If you consider yourself a foodie with an appetite for Peruvian cuisine, then a cooking class in Cusco will surely satisfy your hunger.
If you’d like to learn about local Peruvian produce before preparing and cooking your own traditional dishes in a beautiful rooftop kitchen, then this is one Cusco attraction you won’t want to miss.
Hear the sizzling of frying pans and smell the mouthwatering aromas of onion, garlic and mushrooms.
Taste delicately cured trout and let the sweet and milky chirimoya fruit melt in your mouth.
Sip a classic Peruvian cocktail on a rooftop terrace while you admire the views of the city below.
Peruvian food is world-renowned and has a variety of cultural influences, including Spanish, Italian, Asian and, of course, the country’s own Incas.
To attest to Peru’s culinary prowess, Virgilio Martínez of Lima’s famed Central restaurant recently received the Chef’s Choice Award at the World’s 50 Best Restaurants ceremony, essentially giving him the title of world’s best chef for 2017.
As such, many tourists are now venturing to Peru to not only taste its great flavours, but to also to enjoy a different type of culinary experience.
Hence there are a huge array of Peru food tours, cooking classes in Cusco and different gastronomical/culinary experiences on offer.
We took part in an afternoon cooking class with Rooftop Kitchen in Cusco, a company that pairs traditional dishes with modern facilities.
An easy and fun three hour class, you will enjoy a Peruvian entrée and main course, along with a tasty pisco sour cocktail you have prepared yourself.
About Rooftop Kitchen
Rooftop Kitchen is a five-star gastronomical experience, where participants prepare and cook their own traditional Peruvian dishes using the freshest regional ingredients.
They offer daily lunch and dinner cooking classes from an idyllic (indoor) rooftop setting, complete with incredible views of Cusco.
Rooftop Kitchen has been operating their cooking class in Cusco for the past four years and run lessons for individuals, couples and groups.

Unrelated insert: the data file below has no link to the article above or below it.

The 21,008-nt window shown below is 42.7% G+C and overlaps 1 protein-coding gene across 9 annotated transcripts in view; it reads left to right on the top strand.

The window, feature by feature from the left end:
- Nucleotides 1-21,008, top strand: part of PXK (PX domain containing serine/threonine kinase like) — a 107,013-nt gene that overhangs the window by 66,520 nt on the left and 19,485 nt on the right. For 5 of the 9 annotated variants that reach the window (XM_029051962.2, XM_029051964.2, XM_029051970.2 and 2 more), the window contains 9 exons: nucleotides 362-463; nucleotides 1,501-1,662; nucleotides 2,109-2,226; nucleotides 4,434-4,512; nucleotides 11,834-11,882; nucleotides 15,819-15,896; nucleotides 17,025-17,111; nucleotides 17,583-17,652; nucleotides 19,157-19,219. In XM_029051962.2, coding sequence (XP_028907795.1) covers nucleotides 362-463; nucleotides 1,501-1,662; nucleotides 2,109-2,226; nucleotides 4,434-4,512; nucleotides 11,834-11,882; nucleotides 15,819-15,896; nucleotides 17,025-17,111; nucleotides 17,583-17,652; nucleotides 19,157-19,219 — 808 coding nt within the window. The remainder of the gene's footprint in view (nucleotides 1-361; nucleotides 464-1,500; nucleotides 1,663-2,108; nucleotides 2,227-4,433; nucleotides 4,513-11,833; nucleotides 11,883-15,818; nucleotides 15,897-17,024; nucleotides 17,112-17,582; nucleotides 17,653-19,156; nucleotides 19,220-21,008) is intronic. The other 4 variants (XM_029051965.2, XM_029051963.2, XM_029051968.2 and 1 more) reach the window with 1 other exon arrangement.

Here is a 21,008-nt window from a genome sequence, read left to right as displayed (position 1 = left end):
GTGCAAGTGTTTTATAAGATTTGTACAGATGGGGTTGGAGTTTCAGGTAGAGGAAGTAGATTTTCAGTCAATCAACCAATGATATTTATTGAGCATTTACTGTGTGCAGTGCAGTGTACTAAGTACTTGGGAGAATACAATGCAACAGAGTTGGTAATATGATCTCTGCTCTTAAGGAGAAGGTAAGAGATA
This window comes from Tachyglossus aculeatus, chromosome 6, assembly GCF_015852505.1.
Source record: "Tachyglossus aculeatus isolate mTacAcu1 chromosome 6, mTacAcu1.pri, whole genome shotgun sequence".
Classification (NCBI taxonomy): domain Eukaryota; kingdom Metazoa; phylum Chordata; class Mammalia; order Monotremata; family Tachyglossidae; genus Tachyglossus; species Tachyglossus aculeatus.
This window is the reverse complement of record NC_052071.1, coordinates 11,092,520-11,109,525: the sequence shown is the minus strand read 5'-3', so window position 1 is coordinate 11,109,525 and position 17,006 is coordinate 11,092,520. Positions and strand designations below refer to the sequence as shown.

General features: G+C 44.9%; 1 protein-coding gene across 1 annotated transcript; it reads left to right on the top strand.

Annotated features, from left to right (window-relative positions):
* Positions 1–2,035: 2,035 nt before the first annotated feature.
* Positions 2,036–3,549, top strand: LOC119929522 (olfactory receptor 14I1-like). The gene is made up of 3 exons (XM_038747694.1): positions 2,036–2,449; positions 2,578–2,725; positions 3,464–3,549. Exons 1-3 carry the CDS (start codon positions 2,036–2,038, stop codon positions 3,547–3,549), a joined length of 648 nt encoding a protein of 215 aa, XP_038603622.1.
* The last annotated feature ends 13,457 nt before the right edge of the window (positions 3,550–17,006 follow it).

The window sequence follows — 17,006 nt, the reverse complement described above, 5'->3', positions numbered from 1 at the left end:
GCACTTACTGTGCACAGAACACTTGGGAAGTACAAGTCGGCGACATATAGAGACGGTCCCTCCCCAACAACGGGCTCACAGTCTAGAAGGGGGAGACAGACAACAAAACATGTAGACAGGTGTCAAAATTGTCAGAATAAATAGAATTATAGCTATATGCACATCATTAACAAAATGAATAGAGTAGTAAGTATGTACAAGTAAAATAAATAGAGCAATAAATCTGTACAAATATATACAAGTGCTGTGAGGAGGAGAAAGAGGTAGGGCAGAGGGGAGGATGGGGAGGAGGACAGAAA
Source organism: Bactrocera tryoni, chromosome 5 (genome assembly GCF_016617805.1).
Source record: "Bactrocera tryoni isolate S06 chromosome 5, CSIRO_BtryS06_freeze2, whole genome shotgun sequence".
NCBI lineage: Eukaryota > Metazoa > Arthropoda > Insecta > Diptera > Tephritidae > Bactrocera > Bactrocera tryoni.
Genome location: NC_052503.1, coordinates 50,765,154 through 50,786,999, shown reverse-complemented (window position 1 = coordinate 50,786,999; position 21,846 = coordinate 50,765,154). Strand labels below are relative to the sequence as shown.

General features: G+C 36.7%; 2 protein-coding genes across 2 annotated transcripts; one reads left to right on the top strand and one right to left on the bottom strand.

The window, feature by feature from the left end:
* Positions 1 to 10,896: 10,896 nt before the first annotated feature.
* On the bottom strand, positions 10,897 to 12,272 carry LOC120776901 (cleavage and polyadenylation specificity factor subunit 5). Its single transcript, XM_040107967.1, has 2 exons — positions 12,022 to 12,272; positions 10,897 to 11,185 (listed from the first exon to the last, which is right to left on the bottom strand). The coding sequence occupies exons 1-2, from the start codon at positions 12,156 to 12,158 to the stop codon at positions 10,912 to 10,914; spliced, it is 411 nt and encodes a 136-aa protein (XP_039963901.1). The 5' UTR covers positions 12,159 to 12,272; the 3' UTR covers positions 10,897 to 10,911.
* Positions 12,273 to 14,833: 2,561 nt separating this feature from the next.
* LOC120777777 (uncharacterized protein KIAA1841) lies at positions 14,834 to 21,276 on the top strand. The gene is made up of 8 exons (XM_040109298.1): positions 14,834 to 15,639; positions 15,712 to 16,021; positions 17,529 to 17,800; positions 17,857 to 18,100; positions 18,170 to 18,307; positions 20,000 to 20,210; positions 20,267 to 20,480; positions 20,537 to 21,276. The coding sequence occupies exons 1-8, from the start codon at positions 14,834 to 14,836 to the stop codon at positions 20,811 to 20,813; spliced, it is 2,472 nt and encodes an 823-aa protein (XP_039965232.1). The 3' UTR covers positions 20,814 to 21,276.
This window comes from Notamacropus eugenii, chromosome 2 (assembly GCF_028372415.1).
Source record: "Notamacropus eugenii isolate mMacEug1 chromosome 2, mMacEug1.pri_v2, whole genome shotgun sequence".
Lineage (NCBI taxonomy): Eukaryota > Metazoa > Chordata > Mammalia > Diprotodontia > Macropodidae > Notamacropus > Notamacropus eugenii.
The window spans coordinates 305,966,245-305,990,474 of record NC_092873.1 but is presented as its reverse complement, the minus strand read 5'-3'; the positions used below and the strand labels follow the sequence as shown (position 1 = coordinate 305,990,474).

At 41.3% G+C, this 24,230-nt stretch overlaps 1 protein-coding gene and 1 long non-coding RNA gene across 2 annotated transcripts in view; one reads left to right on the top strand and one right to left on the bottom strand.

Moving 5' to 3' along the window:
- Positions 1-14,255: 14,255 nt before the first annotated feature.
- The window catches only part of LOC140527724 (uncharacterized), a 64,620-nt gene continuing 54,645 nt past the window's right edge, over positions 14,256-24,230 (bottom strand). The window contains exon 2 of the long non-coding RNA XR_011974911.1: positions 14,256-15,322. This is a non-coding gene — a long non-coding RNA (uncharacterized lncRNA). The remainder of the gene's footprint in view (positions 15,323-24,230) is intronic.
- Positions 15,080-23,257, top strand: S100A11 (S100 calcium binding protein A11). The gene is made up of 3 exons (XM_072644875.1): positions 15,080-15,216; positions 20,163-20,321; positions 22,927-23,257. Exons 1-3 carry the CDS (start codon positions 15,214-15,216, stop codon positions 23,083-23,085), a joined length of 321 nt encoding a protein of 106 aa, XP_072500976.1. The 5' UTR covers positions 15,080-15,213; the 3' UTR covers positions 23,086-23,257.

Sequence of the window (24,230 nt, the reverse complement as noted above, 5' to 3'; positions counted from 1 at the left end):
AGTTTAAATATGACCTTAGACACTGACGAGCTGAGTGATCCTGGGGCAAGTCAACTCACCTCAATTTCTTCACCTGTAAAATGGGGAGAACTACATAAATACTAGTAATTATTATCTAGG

Importantly, they offer vegetarian and vegan options and all chefs are bilingual.
Our instructor was chef Xavier Vargas, who completed his training in Lima and says he loves teaching people how to create – and appreciate – Peruvian cuisine.
It is Xavier himself who arrives to pick us up at our accommodation and this marks the start of our cooking class in Cusco.
Start your cooking class in Cusco with a tour of San Pedro market
Our culinary experience begins with a wander through Cusco’s San Pedro market.
Built in 1929, this central market is now a hub for basically anything you could want to buy – textiles, clothing, souvenirs, coffee, food, fruit and produce.
It is a feast for the senses: busy, crowded, chaotic and with an array of colourful sights, smells, sounds.
We pass by women seated at sewing machines, selling sparkling and patterned clothing.
They’ve got traditional skirts adorned with various embroidered patterns and colours; the designs representing the marital status of women in the highlands.
Strolling through the market’s juice section, we are hit with the strong and sweet smells of fresh, colourful fruits.
While we tour the market, we see piles of potatoes in various colours and shapes, and learn that there are close to 3000 thousand different types of potato grown in Peru.
We pass by colourful gemstones from different mountains in the region, see dehydrated alpaca meat and witness women in tall hats selling giant wheels of bread.
The market is a brief, yet vibrant introduction to life in Cusco.
Let the cooking class in Cusco begin!
Arriving at the Rooftop Kitchen building, we take an elevator up to the eighth floor.
The kitchen is a warm and spacious environment; everything is stainless steel, clean and sparkling.